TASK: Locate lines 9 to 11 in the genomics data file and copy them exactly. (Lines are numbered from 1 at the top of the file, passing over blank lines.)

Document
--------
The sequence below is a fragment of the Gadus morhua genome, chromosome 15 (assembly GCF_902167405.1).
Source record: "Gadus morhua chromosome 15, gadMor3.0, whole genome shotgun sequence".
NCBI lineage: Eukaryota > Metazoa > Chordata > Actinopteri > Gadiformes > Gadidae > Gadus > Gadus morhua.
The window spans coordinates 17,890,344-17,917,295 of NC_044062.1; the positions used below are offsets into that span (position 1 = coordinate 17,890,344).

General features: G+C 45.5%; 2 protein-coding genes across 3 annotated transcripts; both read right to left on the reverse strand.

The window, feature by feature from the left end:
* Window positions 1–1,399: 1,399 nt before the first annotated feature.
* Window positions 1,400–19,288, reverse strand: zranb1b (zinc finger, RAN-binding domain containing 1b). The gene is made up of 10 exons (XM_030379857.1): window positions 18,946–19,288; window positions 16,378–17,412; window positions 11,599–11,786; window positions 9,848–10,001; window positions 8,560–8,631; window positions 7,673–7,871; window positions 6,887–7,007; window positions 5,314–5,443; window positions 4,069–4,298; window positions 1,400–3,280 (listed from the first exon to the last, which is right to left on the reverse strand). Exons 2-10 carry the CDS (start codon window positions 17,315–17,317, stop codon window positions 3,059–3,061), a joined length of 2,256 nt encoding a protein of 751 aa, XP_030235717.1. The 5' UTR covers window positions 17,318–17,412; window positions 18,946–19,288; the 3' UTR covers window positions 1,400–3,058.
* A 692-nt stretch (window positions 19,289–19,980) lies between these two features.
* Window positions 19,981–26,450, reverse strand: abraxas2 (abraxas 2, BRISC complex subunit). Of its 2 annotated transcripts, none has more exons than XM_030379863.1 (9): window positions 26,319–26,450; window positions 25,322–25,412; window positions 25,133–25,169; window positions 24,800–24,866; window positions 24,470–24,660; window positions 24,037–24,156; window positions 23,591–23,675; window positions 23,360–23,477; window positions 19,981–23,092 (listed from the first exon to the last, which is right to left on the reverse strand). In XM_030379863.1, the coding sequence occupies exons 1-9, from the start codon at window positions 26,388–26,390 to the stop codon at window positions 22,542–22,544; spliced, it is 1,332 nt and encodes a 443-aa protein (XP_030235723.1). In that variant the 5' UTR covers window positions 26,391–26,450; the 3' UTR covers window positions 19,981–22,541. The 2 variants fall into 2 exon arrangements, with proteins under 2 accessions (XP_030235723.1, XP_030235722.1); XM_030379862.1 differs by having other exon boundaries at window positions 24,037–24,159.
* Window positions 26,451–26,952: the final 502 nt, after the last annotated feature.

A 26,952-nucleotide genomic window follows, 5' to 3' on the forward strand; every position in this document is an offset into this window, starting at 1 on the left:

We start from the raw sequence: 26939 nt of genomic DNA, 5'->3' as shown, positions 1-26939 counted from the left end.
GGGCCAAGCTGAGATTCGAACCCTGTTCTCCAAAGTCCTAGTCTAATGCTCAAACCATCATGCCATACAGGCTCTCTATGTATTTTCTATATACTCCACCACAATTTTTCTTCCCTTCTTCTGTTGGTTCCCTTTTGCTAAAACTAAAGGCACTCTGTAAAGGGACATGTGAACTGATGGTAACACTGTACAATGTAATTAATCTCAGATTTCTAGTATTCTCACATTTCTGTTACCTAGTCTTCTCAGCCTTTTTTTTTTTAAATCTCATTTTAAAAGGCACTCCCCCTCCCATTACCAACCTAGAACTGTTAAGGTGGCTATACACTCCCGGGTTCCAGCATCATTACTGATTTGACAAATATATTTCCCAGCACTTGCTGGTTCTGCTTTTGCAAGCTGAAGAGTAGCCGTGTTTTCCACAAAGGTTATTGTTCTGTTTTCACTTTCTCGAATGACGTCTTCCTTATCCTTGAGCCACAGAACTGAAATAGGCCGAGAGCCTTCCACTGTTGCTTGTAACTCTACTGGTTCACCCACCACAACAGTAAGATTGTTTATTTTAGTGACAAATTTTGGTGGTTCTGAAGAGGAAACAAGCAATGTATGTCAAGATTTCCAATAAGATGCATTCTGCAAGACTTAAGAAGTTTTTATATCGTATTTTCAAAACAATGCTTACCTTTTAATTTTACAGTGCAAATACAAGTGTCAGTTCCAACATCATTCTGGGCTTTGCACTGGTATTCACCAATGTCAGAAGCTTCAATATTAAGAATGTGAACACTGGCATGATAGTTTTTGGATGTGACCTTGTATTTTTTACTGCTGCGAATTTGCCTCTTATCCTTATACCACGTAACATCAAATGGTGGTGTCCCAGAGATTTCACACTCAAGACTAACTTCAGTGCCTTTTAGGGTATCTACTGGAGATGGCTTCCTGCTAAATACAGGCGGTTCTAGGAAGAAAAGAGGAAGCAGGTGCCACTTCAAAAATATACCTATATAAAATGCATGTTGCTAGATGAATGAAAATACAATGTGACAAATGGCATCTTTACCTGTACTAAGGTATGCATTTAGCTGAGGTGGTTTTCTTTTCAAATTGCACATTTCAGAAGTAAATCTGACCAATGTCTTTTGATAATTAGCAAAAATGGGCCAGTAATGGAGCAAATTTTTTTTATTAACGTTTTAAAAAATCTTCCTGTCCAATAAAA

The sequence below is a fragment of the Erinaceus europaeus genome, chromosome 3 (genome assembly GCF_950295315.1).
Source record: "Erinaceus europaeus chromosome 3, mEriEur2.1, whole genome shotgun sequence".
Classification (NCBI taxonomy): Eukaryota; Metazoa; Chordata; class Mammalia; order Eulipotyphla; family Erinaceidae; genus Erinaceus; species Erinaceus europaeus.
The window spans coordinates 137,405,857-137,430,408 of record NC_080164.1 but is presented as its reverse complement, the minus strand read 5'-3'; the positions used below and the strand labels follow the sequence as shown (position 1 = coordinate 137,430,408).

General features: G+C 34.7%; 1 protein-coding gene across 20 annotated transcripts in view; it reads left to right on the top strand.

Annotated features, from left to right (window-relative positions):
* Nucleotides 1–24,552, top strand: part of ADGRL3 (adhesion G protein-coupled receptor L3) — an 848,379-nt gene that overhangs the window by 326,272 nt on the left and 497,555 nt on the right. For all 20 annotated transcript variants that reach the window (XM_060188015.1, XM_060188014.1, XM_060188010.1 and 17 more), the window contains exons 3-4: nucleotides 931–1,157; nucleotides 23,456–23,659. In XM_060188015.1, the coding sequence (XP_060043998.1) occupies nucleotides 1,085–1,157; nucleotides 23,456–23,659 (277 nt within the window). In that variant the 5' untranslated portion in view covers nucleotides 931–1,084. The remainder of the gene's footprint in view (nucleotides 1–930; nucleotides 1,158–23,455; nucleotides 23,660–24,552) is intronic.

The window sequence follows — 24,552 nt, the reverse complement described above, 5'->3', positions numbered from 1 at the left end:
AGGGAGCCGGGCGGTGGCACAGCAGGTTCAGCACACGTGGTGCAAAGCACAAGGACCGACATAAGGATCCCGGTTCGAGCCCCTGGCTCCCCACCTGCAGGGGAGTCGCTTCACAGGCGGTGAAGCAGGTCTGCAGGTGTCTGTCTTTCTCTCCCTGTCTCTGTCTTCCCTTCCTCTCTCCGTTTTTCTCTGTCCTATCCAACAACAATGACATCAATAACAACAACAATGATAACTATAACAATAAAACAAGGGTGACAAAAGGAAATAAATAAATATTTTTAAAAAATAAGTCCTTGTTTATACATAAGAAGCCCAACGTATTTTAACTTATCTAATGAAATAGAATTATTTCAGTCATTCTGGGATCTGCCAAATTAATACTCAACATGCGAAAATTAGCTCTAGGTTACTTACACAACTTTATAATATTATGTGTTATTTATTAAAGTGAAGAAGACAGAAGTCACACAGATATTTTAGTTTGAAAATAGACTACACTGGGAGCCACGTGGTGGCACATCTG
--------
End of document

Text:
* A 692-nt stretch (window positions 19,289–19,980) lies between these two features.
* Window positions 19,981–26,450, reverse strand: abraxas2 (abraxas 2, BRISC complex subunit). Of its 2 annotated transcripts, none has more exons than XM_030379863.1 (9): window positions 26,319–26,450; window positions 25,322–25,412; window positions 25,133–25,169; window positions 24,800–24,866; window positions 24,470–24,660; window positions 24,037–24,156; window positions 23,591–23,675; window positions 23,360–23,477; window positions 19,981–23,092 (listed from the first exon to the last, which is right to left on the reverse strand). In XM_030379863.1, the coding sequence occupies exons 1-9, from the start codon at window positions 26,388–26,390 to the stop codon at window positions 22,542–22,544; spliced, it is 1,332 nt and encodes a 443-aa protein (XP_030235723.1). In that variant the 5' UTR covers window positions 26,391–26,450; the 3' UTR covers window positions 19,981–22,541. The 2 variants fall into 2 exon arrangements, with proteins under 2 accessions (XP_030235723.1, XP_030235722.1); XM_030379862.1 differs by having other exon boundaries at window positions 24,037–24,159.
* Window positions 26,451–26,952: the final 502 nt, after the last annotated feature.